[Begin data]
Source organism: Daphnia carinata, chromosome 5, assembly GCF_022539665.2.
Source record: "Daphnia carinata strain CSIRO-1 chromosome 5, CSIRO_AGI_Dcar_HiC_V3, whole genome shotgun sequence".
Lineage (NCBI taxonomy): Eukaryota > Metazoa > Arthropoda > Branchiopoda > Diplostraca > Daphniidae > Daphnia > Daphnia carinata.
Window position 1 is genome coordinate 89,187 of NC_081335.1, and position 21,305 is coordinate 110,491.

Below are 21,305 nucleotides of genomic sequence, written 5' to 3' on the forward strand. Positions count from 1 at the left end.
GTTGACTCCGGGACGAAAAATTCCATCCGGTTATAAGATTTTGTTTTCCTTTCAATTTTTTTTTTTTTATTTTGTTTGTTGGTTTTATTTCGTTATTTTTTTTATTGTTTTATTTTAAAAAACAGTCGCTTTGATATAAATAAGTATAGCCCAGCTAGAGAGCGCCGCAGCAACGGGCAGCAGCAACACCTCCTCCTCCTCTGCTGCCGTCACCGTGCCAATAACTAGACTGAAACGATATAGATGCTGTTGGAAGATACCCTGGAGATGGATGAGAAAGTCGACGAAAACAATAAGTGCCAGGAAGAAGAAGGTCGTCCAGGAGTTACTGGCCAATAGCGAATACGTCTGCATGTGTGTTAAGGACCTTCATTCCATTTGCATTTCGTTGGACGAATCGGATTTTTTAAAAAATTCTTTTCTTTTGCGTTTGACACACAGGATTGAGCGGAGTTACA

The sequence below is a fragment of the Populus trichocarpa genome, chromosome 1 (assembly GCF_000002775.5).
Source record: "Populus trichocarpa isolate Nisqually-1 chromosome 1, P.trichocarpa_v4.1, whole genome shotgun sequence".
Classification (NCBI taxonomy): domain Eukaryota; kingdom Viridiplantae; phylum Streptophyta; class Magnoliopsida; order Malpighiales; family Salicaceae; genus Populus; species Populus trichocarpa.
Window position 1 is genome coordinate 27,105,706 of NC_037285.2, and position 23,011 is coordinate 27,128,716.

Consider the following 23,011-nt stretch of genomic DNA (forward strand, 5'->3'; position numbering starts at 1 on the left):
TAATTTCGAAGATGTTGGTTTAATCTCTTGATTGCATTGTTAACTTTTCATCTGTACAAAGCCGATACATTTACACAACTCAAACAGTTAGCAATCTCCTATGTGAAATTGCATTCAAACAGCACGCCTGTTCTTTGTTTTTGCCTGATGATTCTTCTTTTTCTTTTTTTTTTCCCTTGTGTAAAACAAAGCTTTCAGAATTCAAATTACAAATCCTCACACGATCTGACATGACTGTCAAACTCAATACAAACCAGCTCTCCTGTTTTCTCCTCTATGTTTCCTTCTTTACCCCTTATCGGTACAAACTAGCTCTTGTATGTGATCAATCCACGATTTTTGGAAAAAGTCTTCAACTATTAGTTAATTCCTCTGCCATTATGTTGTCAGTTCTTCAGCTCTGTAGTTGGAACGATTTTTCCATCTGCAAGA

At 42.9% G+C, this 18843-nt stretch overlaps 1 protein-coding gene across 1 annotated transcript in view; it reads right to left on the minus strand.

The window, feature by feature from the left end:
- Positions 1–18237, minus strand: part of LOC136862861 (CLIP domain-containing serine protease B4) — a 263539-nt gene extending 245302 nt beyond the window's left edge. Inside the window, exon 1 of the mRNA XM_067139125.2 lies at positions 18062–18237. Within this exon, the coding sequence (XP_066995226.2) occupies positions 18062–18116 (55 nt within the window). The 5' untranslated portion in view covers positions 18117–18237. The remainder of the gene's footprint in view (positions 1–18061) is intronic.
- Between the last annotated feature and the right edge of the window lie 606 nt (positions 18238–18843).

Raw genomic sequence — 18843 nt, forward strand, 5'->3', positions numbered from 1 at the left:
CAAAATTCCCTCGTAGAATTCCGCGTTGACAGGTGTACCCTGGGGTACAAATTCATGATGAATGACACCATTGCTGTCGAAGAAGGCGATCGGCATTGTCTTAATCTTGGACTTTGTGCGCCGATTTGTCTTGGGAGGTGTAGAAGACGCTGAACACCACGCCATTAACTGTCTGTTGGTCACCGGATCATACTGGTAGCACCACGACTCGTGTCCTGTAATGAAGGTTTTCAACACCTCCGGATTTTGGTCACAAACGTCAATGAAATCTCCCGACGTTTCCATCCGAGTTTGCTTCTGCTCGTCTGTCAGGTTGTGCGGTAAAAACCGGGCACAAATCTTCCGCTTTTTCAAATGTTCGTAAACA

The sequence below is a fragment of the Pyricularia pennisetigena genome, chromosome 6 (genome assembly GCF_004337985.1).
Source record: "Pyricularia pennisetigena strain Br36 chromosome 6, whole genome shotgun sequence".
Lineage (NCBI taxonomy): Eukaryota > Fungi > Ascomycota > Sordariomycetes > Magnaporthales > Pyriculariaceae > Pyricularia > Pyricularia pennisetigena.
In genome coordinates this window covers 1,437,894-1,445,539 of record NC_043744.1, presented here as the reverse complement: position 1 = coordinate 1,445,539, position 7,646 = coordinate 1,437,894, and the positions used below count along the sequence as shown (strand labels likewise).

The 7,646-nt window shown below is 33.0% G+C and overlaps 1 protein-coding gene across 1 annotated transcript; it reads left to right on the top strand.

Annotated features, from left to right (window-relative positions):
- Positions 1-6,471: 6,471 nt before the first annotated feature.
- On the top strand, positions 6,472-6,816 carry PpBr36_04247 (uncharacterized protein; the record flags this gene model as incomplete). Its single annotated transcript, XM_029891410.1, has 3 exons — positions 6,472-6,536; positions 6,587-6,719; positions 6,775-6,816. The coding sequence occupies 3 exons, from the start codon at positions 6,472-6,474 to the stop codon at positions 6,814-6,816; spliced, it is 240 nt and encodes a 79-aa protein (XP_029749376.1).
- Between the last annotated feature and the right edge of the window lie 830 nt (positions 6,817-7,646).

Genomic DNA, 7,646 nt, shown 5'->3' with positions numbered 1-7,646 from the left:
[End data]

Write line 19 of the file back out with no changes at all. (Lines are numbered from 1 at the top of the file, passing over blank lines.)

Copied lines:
The sequence below is a fragment of the Pyricularia pennisetigena genome, chromosome 6 (genome assembly GCF_004337985.1).